Voices off and eyes on me,
The class expectation is 100% engagement while the teacher gives the ‘stand and deliver’ routine for an hour.
G is taking notes in her binder.
And she is one of three students who’s raising her hand and adding insight to the conversation. She is on point, too.
But she refuses to stop drawing with the painting app on her laptop.
G is an IEP student with Attention Deficit Disorder. When she chooses to follow directions and put away her computer, she joins her peers and alternates between the fad of rubbing the silver gum wrappers onto her binder and chatting with her friends.
The expectation was 100%. While drawing, G was engaging at 90%.
But, after she put away her computer? G’s attention dropped down to 50%.
Students like G with IEPs – and their teachers – can benefit from contracts that clearly define what they need to be successful in the classroom.
The tension between expectations and accommodations
Be honest. How many of us miss the ability to multitask as we did during virtual meetings at the height of COVID? We all get restless in our weekly staff meetings. Halfway through most weekly meetings, I give myself a walking break.
But we expect our students to do what we barely can do – sit and focus for long periods and, sometimes, without even the space to doodle.
Even as a special educator and someone guilty of doodling on my colleague’s notes, I have fallen prey to this thinking. I wrestle with the tension between straining with my students to ensure they fit the expectations of what focus should look like and what is more conducive to their engagement.
If we genuinely want to embrace neurodiversity, we need to expand our view of what engagement can look like in our classrooms and start with our students with documented neurodiversity in an Individualized Education Plan.
How do we include the student fully in the general education setting and accommodate these needs?
Case managers can often ease the tension with accommodations by developing, modeling, and communicating how the accommodation should be in practice.
To make it work for the classroom, I often will develop a contract with the student and invite feedback from the general education teachers and the student’s home caregivers.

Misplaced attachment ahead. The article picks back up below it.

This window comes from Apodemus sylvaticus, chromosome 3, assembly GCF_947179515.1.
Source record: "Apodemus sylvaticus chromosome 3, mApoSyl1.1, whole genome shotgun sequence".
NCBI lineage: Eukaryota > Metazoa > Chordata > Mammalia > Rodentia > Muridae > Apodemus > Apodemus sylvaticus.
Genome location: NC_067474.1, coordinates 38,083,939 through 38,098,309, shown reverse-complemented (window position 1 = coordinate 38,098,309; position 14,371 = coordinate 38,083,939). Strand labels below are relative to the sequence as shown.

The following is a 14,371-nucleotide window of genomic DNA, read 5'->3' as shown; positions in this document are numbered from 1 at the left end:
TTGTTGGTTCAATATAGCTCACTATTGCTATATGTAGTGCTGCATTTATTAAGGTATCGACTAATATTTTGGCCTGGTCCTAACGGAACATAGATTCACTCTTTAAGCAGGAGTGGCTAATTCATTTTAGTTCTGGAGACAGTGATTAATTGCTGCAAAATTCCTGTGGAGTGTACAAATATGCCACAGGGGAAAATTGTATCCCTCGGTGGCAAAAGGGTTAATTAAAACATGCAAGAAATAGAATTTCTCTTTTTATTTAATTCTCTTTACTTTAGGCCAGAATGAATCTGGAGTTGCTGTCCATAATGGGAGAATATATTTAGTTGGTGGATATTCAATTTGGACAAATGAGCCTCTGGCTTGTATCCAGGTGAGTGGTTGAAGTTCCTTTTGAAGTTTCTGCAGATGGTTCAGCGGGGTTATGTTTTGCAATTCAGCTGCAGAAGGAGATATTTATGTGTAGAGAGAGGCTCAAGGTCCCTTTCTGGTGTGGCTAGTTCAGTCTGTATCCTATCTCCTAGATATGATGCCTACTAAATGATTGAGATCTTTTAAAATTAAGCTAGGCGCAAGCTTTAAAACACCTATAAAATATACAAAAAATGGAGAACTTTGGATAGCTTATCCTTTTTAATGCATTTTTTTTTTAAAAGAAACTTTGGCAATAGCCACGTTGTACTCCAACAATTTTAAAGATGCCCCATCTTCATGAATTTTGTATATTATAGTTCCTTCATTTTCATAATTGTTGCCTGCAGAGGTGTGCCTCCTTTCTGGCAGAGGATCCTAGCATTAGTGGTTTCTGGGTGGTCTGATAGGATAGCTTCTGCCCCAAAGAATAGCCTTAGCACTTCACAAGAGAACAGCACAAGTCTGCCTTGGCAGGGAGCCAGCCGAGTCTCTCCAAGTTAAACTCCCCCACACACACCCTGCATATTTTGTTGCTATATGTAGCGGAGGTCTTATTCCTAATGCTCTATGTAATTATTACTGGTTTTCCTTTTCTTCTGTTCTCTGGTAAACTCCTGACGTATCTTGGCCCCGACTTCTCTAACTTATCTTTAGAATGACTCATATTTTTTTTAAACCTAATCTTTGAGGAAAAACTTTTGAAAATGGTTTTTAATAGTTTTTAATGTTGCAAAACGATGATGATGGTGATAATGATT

With neurodiversity, equity doesn’t always mean equal
If students can’t see the board, we move them to the front row.
But when a student needs more stimuli, what do we do?
We tell them to sit down.
But according to CHAAD.org, drawing may help a student compensate for the limited stimuli of the typical classroom. When used this way, drawing – like fidgeting – can be classified as “stimming” (self-stimulatory behaviors) or movements/sounds a student creates as a way to enhance their focus.
Psychologist Dr. Carey A. Heller acknowledges that some educators may not understand how stimming can promote a student’s focus, including those with ADHD. She wrote, “Nonetheless, as a clinical psychologist, I have seen firsthand countless times the real impact that harnessing fidgeting can have on people of all ages in improving focus.”
The student as expert on their needs
Of course, we want to educate ourselves and our colleagues on neurodiversity and stimming with experts like reference experts like Dr. Heller.
But who knows your student best?
Seek out the ultimate experts – ask the student and their home caregivers what might work for them, consider all reasonable options and discuss which one(s) to try.
Break the tension by co-creating a student contract
When co-writing a contract with students and their teachers, I use these guiding questions with the team:
- How should the accommodation look? (E.g. Is the student allowed to draw with paper and pencil? Markers? Computer?)
- When will the student have access to the accommodation? (E.g. During lectures? Upon work completion?)
- What are the student’s responsibilities? (E.g. Sharing completed work with the teacher and seeking permission to draw?)
- Which other limits are in place? (E.g. Is the student expected to draw without engaging peers?)
- How will the teacher approach redirection when the student does not meet guidelines? (E.g. A two-minute warning?)
- What are the consequences if the student continues not to follow the guidelines? (E.g. Limiting drawing to paper rather than the computer? Informing parents?)
- What are the teachers’ responsibilities? (E.g. Should they approach the student or case manager with concerns or suggestions?)
- When and how will the student and the case manager review the contract and determine its effectiveness? (E.g. Grade reporting? Teacher feedback?)
Once I have developed a contract with a student, I empower them with the responsibility to review it with their parents and have themselves, their parents, and their case manager sign it.
Using the eight questions, G and I developed the contract together, and she was positively engaged with it. She had reasonable responses and was really amenable to compromise.
In the past, I have seen significant success with student contracts – especially when the student is involved directly with developing it – and so far, G is holding up her end of the deal. One of her teachers just wrote a positive email home about her progress!
Kimberly Cecchini is an educator, writer, and filmmaker who believes in making clients, students, and collaborators feel understood and empowered. For the past two decades, she has taught middle school inclusion, resource, and self-contained middle school classes. Kimberly believes relationships and creativity are at the core of helping neurodiverse students be successful. Originally from New Jersey, she currently lives in Seattle and teaches middle school students. She lives with her spouse and loves hiking, kayaking, reading, and drawing.
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